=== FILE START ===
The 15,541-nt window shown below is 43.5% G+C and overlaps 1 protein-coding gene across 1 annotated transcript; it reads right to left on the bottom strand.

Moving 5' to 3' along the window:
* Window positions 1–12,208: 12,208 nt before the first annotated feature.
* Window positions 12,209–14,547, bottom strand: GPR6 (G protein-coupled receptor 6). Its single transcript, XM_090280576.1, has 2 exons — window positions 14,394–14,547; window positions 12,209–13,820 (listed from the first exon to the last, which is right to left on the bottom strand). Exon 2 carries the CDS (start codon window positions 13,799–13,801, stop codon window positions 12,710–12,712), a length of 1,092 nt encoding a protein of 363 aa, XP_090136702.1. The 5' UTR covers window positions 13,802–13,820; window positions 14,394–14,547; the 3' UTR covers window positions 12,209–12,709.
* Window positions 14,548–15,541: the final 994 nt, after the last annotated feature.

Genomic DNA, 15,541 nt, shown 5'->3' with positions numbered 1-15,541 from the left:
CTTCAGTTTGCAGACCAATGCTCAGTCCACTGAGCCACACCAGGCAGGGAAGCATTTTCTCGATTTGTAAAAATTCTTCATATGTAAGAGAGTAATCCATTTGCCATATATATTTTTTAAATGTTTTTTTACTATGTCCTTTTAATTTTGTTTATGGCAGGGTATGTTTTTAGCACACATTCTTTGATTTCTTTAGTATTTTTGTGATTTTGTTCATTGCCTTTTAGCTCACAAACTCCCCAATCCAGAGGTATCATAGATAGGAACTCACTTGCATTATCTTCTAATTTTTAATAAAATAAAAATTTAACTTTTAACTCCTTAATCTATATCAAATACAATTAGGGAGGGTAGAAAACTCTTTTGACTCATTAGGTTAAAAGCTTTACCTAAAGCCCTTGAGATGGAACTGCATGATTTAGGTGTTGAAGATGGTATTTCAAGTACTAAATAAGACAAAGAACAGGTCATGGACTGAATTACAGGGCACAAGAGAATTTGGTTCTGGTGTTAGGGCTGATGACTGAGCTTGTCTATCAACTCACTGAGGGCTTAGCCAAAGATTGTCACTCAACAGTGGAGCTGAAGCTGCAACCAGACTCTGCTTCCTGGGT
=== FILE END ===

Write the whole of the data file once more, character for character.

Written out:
The 15,541-nt window shown below is 43.5% G+C and overlaps 1 protein-coding gene across 1 annotated transcript; it reads right to left on the bottom strand.

Moving 5' to 3' along the window:
* Window positions 1–12,208: 12,208 nt before the first annotated feature.
* Window positions 12,209–14,547, bottom strand: GPR6 (G protein-coupled receptor 6). Its single transcript, XM_090280576.1, has 2 exons — window positions 14,394–14,547; window positions 12,209–13,820 (listed from the first exon to the last, which is right to left on the bottom strand). Exon 2 carries the CDS (start codon window positions 13,799–13,801, stop codon window positions 12,710–12,712), a length of 1,092 nt encoding a protein of 363 aa, XP_090136702.1. The 5' UTR covers window positions 13,802–13,820; window positions 14,394–14,547; the 3' UTR covers window positions 12,209–12,709.
* Window positions 14,548–15,541: the final 994 nt, after the last annotated feature.

Genomic DNA, 15,541 nt, shown 5'->3' with positions numbered 1-15,541 from the left:
CTTCAGTTTGCAGACCAATGCTCAGTCCACTGAGCCACACCAGGCAGGGAAGCATTTTCTCGATTTGTAAAAATTCTTCATATGTAAGAGAGTAATCCATTTGCCATATATATTTTTTAAATGTTTTTTTACTATGTCCTTTTAATTTTGTTTATGGCAGGGTATGTTTTTAGCACACATTCTTTGATTTCTTTAGTATTTTTGTGATTTTGTTCATTGCCTTTTAGCTCACAAACTCCCCAATCCAGAGGTATCATAGATAGGAACTCACTTGCATTATCTTCTAATTTTTAATAAAATAAAAATTTAACTTTTAACTCCTTAATCTATATCAAATACAATTAGGGAGGGTAGAAAACTCTTTTGACTCATTAGGTTAAAAGCTTTACCTAAAGCCCTTGAGATGGAACTGCATGATTTAGGTGTTGAAGATGGTATTTCAAGTACTAAATAAGACAAAGAACAGGTCATGGACTGAATTACAGGGCACAAGAGAATTTGGTTCTGGTGTTAGGGCTGATGACTGAGCTTGTCTATCAACTCACTGAGGGCTTAGCCAAAGATTGTCACTCAACAGTGGAGCTGAAGCTGCAACCAGACTCTGCTTCCTGGGT